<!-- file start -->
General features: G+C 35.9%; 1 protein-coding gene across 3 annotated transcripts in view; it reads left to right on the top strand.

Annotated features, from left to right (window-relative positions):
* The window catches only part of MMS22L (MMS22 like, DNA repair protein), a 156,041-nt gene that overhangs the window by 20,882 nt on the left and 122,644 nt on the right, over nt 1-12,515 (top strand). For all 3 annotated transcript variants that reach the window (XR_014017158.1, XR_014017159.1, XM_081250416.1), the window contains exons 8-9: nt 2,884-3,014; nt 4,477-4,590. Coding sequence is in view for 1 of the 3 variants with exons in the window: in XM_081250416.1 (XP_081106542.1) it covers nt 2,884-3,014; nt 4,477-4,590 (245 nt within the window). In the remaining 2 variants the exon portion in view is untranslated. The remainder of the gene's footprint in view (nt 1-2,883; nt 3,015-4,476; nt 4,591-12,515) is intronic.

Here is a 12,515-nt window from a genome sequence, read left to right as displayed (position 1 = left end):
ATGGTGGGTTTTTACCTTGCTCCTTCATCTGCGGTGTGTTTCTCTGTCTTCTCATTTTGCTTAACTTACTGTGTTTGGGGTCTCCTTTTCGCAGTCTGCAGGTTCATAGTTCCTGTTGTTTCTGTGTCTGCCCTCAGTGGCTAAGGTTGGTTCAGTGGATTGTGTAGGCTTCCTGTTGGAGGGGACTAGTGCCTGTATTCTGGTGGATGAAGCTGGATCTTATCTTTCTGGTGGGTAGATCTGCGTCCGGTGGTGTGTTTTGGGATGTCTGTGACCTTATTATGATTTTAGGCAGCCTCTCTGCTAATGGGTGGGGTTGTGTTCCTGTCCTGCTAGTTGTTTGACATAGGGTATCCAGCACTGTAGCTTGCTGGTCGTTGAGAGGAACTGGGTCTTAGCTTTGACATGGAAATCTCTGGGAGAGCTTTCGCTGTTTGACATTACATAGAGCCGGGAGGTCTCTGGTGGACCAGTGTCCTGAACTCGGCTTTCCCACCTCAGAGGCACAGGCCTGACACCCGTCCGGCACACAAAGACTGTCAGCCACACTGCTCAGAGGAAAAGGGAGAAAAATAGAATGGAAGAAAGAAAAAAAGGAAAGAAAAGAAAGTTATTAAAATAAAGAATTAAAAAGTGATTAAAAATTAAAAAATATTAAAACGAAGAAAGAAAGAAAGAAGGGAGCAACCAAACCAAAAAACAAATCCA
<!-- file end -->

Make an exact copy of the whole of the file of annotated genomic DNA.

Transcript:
General features: G+C 35.9%; 1 protein-coding gene across 3 annotated transcripts in view; it reads left to right on the top strand.

Annotated features, from left to right (window-relative positions):
* The window catches only part of MMS22L (MMS22 like, DNA repair protein), a 156,041-nt gene that overhangs the window by 20,882 nt on the left and 122,644 nt on the right, over nt 1-12,515 (top strand). For all 3 annotated transcript variants that reach the window (XR_014017158.1, XR_014017159.1, XM_081250416.1), the window contains exons 8-9: nt 2,884-3,014; nt 4,477-4,590. Coding sequence is in view for 1 of the 3 variants with exons in the window: in XM_081250416.1 (XP_081106542.1) it covers nt 2,884-3,014; nt 4,477-4,590 (245 nt within the window). In the remaining 2 variants the exon portion in view is untranslated. The remainder of the gene's footprint in view (nt 1-2,883; nt 3,015-4,476; nt 4,591-12,515) is intronic.

Here is a 12,515-nt window from a genome sequence, read left to right as displayed (position 1 = left end):
ATGGTGGGTTTTTACCTTGCTCCTTCATCTGCGGTGTGTTTCTCTGTCTTCTCATTTTGCTTAACTTACTGTGTTTGGGGTCTCCTTTTCGCAGTCTGCAGGTTCATAGTTCCTGTTGTTTCTGTGTCTGCCCTCAGTGGCTAAGGTTGGTTCAGTGGATTGTGTAGGCTTCCTGTTGGAGGGGACTAGTGCCTGTATTCTGGTGGATGAAGCTGGATCTTATCTTTCTGGTGGGTAGATCTGCGTCCGGTGGTGTGTTTTGGGATGTCTGTGACCTTATTATGATTTTAGGCAGCCTCTCTGCTAATGGGTGGGGTTGTGTTCCTGTCCTGCTAGTTGTTTGACATAGGGTATCCAGCACTGTAGCTTGCTGGTCGTTGAGAGGAACTGGGTCTTAGCTTTGACATGGAAATCTCTGGGAGAGCTTTCGCTGTTTGACATTACATAGAGCCGGGAGGTCTCTGGTGGACCAGTGTCCTGAACTCGGCTTTCCCACCTCAGAGGCACAGGCCTGACACCCGTCCGGCACACAAAGACTGTCAGCCACACTGCTCAGAGGAAAAGGGAGAAAAATAGAATGGAAGAAAGAAAAAAAGGAAAGAAAAGAAAGTTATTAAAATAAAGAATTAAAAAGTGATTAAAAATTAAAAAATATTAAAACGAAGAAAGAAAGAAAGAAGGGAGCAACCAAACCAAAAAACAAATCCA